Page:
“As a rule I only study things
that suggest music to me….
Recently the character of
each planet suggested lots to
me, and I have been studying
astrology pretty closely…”
—Holst, in a 1914 letter to William
Whittaker, giving the first clue about
what would become
The Planets
feb 14, 15
Program Notes
ince time immemorial, man has looked upon the
heavens with a sense of awe, wonder, imagination
and mystery. It was inevitable that interpretations
of outer space would find their way into artistic
endeavors, including our music. Thus we find works such
as Hindemith’s
Harmony of the Universe
Karl-Birger Blomdahl’s space-travel opera
Music of the Spheres
, Alex Pauk’s
André Jolivet’s
and Gunther Schuller’s
Journey to the Stars
. The signs of the Zodiac have inspired
a symphony by Gian Francesco Malipiero, a symphonic
poem by Richard Rodney Bennett, a trio by William
Mathias and a choral work by Jean Absil. Individual
constellations and aspects of the moon have also been
depicted in countless songs and larger works.
singular and sensational:
a tribute to the solar system
Yet there is but a single musical tribute to our solar
system by a well-known composer, Holst’s
even that is incomplete. Holst omitted Earth, and Pluto
had not yet been discovered when he was writing, though
in retrospect he may have taken the right course: Pluto
was downsized to a “dwarf planet” in 2006. This has not
prevented other composers, including Colin Matthews,
Thomas Oboe Lee, Margaret Brouwer and Richard
Burdick, from “finishing” Holst’s
with their
renditions of “Pluto.”
The Planets
occupied Holst from 1914
to 1917. Its unveiling is a story in itself. A private
performance was given in 1918, as a “gift” from a
wealthy friend of the composer; in 1919 came a public
performance led by Adrian Boult, who, however,
conducted only five of the seven movements. The first
complete performance, on November 15, 1920, was
Gustav Holst
September 21, 1874, Cheltenham
May 25, 1934, London
The Planets
, Suite for Large Orchestra, Opus 32
conducted by Albert Coates—and it caused such a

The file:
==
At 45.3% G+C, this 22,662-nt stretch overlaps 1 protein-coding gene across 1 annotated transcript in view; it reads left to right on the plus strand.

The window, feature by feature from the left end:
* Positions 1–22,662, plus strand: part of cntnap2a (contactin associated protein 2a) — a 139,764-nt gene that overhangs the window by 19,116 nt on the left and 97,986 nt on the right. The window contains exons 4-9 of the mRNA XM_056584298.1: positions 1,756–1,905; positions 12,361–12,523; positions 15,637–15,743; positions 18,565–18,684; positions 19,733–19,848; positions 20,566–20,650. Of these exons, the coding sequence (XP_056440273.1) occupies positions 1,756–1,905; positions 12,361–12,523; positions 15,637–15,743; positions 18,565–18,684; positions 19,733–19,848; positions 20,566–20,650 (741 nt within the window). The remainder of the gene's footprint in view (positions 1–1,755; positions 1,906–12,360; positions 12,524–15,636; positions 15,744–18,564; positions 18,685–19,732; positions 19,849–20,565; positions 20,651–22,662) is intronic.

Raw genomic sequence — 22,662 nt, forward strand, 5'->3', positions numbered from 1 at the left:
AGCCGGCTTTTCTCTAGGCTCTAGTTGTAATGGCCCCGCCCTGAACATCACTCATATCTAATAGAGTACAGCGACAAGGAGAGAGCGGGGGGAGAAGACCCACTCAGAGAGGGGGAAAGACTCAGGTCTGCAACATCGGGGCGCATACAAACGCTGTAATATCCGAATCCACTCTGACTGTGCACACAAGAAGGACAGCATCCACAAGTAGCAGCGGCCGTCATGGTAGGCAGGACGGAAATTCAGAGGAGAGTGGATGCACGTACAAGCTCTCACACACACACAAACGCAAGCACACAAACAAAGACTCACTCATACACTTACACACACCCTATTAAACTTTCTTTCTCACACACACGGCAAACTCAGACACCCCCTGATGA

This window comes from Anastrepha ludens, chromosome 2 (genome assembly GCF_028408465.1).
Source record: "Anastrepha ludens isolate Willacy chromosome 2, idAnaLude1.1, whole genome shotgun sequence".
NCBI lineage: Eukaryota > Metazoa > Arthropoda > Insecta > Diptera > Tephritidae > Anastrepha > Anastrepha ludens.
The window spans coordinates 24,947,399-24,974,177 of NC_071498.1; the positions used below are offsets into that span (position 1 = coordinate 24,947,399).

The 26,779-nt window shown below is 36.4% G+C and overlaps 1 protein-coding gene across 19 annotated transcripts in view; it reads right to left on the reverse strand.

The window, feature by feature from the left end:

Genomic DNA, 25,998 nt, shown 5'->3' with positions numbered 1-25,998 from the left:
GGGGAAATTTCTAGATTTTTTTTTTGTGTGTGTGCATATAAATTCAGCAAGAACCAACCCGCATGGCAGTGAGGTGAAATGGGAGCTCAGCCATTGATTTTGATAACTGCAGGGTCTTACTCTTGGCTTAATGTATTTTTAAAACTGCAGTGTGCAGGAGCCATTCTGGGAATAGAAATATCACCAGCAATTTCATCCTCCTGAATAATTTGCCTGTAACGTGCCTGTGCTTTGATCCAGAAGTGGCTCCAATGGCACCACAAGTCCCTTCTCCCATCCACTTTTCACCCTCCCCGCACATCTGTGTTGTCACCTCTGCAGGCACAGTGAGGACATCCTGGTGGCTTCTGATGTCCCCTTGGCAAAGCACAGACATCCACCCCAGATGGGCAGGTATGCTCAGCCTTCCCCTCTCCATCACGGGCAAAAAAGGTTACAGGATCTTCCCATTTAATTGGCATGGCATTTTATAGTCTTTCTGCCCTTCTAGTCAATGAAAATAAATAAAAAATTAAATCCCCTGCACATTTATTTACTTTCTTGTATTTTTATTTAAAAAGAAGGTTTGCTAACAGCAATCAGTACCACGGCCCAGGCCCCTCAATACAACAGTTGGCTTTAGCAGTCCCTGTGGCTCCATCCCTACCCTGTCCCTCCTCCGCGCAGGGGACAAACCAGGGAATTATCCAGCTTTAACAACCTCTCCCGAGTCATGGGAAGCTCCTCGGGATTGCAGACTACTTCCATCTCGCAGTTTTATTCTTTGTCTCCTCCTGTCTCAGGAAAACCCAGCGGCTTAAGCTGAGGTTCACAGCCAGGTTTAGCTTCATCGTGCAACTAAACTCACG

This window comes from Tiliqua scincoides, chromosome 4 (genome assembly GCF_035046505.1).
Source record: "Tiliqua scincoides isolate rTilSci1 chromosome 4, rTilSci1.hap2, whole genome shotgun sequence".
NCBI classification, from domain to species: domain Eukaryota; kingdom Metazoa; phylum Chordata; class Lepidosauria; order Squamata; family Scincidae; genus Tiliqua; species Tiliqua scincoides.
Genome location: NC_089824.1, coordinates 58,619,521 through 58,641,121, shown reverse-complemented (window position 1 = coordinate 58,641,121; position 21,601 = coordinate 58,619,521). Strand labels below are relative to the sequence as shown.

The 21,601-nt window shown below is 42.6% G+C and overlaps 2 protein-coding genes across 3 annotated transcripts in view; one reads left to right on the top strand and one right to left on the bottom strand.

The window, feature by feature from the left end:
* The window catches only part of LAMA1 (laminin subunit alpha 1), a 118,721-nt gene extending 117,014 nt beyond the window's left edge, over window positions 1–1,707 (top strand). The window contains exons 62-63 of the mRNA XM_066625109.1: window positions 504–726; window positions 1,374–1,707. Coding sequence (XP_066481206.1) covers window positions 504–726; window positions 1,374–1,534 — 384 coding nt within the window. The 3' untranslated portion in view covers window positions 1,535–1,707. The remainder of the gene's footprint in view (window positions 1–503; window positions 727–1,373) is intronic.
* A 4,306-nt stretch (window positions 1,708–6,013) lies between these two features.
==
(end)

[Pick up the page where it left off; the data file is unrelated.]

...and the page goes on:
sensation that two major orchestras competed for the
privilege of giving the American premiere. Both were
accorded the honor on the same evening, December
31, 1920: Frederick Stock conducted in Chicago, Albert
Coates in New York.
Such is the originality, imagination and sensationalism
of this music that audiences have been looking ever since
into Holst’s catalogue for more works of this nature—in
vain. Atypical as it may be,
The Planets
remains by far
Holst’s most popular work.
the movements
Holst claimed that the individual titles of his
“were suggested by the astrological significance of the
planets; there is no program music,” he wrote; “neither
have they any connection with the deities of classical
has come to represent the brutish, unfeeling,
inhuman nature of mechanized warfare, sounding
“unpleasant and terrifying,” as Holst put it. The relentless
pounding set up in the opening bars carries through the
entire movement. For this music Holst chose an unusual
time signature, 5/4, which creates its own opportunities
for musical warfare, and various smaller patterns (3 + 2;
2 + 3; 5 x 2) do battle with it. But nothing really suits the
unflinching regularity of this irregular meter.
The antidote to the cruel, terrible oppression of
Mars is Venus, in music of soothing melodic contours,
predictable rhythmic patterns and pastel colors.
Calmness and serenity pervade the music, which rises
just once, briefly, to
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